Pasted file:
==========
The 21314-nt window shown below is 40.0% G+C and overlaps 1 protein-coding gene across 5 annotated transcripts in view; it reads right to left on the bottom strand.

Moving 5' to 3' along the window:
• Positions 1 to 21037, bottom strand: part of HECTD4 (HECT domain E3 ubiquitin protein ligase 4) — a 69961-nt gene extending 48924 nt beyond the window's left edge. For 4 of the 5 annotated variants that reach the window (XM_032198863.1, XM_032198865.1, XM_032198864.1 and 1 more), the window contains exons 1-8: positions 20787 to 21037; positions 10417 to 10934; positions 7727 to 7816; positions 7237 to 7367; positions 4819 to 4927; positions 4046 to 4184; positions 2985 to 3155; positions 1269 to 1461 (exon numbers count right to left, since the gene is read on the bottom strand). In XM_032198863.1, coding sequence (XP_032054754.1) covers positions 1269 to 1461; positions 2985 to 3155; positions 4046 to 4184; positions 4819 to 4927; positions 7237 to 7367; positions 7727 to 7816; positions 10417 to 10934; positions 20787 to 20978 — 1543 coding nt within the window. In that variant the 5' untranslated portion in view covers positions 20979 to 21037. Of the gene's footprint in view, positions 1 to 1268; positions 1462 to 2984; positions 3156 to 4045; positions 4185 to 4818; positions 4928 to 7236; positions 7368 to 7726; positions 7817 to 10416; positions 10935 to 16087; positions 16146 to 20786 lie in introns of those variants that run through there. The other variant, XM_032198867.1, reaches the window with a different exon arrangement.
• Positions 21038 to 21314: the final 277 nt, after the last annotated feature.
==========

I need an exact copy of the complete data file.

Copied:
The 21314-nt window shown below is 40.0% G+C and overlaps 1 protein-coding gene across 5 annotated transcripts in view; it reads right to left on the bottom strand.

Moving 5' to 3' along the window:
• Positions 1 to 21037, bottom strand: part of HECTD4 (HECT domain E3 ubiquitin protein ligase 4) — a 69961-nt gene extending 48924 nt beyond the window's left edge. For 4 of the 5 annotated variants that reach the window (XM_032198863.1, XM_032198865.1, XM_032198864.1 and 1 more), the window contains exons 1-8: positions 20787 to 21037; positions 10417 to 10934; positions 7727 to 7816; positions 7237 to 7367; positions 4819 to 4927; positions 4046 to 4184; positions 2985 to 3155; positions 1269 to 1461 (exon numbers count right to left, since the gene is read on the bottom strand). In XM_032198863.1, coding sequence (XP_032054754.1) covers positions 1269 to 1461; positions 2985 to 3155; positions 4046 to 4184; positions 4819 to 4927; positions 7237 to 7367; positions 7727 to 7816; positions 10417 to 10934; positions 20787 to 20978 — 1543 coding nt within the window. In that variant the 5' untranslated portion in view covers positions 20979 to 21037. Of the gene's footprint in view, positions 1 to 1268; positions 1462 to 2984; positions 3156 to 4045; positions 4185 to 4818; positions 4928 to 7236; positions 7368 to 7726; positions 7817 to 10416; positions 10935 to 16087; positions 16146 to 20786 lie in introns of those variants that run through there. The other variant, XM_032198867.1, reaches the window with a different exon arrangement.
• Positions 21038 to 21314: the final 277 nt, after the last annotated feature.